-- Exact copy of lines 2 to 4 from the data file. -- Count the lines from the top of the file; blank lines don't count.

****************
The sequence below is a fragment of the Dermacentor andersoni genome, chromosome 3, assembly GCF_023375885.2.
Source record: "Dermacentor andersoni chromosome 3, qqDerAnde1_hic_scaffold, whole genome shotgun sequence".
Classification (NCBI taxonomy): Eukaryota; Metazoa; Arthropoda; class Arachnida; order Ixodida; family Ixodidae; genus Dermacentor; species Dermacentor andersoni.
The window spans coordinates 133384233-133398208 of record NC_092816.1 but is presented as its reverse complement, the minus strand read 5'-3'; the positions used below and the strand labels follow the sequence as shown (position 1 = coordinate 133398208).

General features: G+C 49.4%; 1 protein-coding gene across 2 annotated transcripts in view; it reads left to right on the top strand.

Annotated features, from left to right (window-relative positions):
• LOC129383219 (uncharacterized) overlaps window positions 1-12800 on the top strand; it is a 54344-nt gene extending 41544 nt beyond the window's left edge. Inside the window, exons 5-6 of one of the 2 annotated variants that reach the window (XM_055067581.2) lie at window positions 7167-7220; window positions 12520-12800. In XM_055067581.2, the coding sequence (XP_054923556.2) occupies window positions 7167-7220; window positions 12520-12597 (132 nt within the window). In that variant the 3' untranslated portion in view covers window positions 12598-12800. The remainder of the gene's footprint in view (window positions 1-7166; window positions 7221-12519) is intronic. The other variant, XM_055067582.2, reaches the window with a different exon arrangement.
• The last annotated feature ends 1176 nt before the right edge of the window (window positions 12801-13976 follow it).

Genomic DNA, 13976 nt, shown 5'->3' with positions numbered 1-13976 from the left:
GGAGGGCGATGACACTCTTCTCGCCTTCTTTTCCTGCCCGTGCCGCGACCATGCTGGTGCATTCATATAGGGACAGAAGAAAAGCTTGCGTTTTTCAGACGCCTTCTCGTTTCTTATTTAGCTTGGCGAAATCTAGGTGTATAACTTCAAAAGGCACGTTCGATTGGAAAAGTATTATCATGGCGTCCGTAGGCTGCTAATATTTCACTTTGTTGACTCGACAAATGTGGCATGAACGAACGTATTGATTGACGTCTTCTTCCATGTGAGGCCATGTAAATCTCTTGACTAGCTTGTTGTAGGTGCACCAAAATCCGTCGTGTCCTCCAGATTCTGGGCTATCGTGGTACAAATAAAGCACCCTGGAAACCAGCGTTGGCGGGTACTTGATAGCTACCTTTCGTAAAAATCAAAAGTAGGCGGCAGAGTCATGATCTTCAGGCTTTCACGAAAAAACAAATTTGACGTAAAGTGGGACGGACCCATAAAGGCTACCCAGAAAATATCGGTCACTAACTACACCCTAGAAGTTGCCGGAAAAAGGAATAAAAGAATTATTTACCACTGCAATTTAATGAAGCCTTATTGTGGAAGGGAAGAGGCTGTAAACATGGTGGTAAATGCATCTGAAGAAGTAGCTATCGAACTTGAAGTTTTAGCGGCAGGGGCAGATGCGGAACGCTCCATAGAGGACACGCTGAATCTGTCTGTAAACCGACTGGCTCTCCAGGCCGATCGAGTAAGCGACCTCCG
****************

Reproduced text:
Source record: "Dermacentor andersoni chromosome 3, qqDerAnde1_hic_scaffold, whole genome shotgun sequence".
Classification (NCBI taxonomy): Eukaryota; Metazoa; Arthropoda; class Arachnida; order Ixodida; family Ixodidae; genus Dermacentor; species Dermacentor andersoni.
The window spans coordinates 133384233-133398208 of record NC_092816.1 but is presented as its reverse complement, the minus strand read 5'-3'; the positions used below and the strand labels follow the sequence as shown (position 1 = coordinate 133398208).